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BoI's new shareholders millions richer from underwriting fees

BANK of Ireland's new strategic shareholders shared tens of millions of euro in underwriting fees for their €1bn investment in the bank, the Irish Independent has learned.

But sources close to the Department of Finance last night defended the fee as the minimum that could be agreed, and stressed that the Government had refused many other investor demands, including indemnifying buyers against BoI's future losses. The news comes days after BoI was rescued from the grip of nationalisation by a group of five investors including Canadian insurer Fairfax Financial, US billionaire Wilbur Ross and US investment giant Fidelity.

The sale -- dubbed 'Project Foxtrot' in honour of Fairfax's lead role -- was put together in just four weeks after talks with private equity suitors collapsed when the Government refused to indemnify them against the bank's possible future losses.

The mechanics of the deal saw the quintet of investors agree to spend up to €1.1bn on shares that were not taken up by existing shareholders who'd been given the opportunity to take part in a so-called rights issue.

That arrangement made the quintet 'sub-underwriters' of the deal, falling behind the National Pensions Reserve Fund (NPRF) which had initially agreed to underwrite all €2bn of the issue.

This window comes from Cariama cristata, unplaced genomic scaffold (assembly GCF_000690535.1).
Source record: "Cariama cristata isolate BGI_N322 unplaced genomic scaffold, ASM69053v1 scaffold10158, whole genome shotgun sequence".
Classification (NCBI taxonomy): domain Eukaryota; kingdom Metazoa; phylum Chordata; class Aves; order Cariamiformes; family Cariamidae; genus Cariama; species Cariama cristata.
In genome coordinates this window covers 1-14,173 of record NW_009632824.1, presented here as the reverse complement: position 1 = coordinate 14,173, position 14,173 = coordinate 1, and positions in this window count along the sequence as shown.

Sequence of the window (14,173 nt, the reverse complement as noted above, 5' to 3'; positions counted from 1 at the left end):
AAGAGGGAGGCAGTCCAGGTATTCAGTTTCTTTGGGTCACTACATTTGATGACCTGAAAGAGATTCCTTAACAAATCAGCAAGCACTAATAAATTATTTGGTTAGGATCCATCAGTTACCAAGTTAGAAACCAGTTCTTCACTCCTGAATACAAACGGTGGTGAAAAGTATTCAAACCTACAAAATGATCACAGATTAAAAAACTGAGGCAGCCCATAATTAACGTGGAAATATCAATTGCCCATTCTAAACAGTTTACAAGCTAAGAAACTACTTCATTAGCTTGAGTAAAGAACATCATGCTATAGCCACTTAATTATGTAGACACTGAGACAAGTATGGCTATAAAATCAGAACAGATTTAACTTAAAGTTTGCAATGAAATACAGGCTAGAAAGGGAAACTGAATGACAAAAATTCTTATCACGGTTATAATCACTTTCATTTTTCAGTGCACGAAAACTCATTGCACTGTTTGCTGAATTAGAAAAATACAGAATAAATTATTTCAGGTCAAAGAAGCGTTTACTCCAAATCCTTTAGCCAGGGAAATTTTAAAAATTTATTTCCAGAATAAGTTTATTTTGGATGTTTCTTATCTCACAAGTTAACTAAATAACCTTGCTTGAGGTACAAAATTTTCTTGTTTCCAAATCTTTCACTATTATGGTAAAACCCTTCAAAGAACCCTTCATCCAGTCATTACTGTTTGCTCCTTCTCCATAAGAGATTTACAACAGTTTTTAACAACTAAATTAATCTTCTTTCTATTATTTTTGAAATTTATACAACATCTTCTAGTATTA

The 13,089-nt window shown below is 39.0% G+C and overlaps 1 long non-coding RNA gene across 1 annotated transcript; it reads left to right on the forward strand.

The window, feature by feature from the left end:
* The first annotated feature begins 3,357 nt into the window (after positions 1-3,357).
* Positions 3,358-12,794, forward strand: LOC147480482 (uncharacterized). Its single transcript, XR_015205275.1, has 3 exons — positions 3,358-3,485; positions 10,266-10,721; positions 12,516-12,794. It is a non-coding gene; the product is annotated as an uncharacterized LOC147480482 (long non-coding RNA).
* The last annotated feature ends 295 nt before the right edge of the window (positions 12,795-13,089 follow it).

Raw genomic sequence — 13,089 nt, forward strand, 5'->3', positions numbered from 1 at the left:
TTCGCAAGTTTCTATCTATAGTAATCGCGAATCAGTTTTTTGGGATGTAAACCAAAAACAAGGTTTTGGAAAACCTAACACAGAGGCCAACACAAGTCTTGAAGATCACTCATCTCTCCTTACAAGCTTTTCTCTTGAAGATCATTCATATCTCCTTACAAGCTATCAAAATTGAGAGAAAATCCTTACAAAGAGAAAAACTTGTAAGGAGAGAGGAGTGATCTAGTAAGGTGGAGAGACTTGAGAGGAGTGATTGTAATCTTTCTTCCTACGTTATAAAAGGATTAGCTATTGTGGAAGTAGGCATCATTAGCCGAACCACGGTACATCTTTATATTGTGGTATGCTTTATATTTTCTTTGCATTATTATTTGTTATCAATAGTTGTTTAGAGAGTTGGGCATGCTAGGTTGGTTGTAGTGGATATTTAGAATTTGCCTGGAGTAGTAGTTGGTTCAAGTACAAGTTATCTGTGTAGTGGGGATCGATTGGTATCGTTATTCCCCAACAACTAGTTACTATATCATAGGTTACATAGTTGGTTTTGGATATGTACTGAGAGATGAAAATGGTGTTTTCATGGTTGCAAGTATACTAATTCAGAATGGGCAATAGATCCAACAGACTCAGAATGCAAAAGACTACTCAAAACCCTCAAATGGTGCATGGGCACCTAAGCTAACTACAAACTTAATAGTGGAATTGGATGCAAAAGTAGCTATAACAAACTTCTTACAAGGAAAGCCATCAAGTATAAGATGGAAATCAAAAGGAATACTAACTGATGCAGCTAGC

The NPRF had underwriting fees of 4pc for its role. A spokesman for the Department of Finance confirmed that the new investors also got an underwriting fee.

The fee is likely to have been less than the 4pc enjoyed by the NPRF, implying a figure of less than €44m for the €1.1bn the quintet agreed to buy.

Their fee is still understood to have been in the tens of millions.

News of the underwriting fee is likely to fuel arguments that the quintet have got a fantastic deal on BoI at the expense of the taxpayer, but sources close to the department last night insisted the best deal for Ireland had been done. While the Government has paid €1.9bn for a BoI stake valued at just €300m today, the collapse in the bank's value since the first injection in February 2009 would have hit the state's investment, regardless of the outcome of this week's recapitalisation.

A spokesman for the Department of Finance confirmed that BoI's new owners would be "locked in" to their investment for an unspecified period.

Earlier in the week, Fairfax Financial boss Prem Wasra told the Irish Independent that he saw the investment as a "long-term" play.

Irish Independent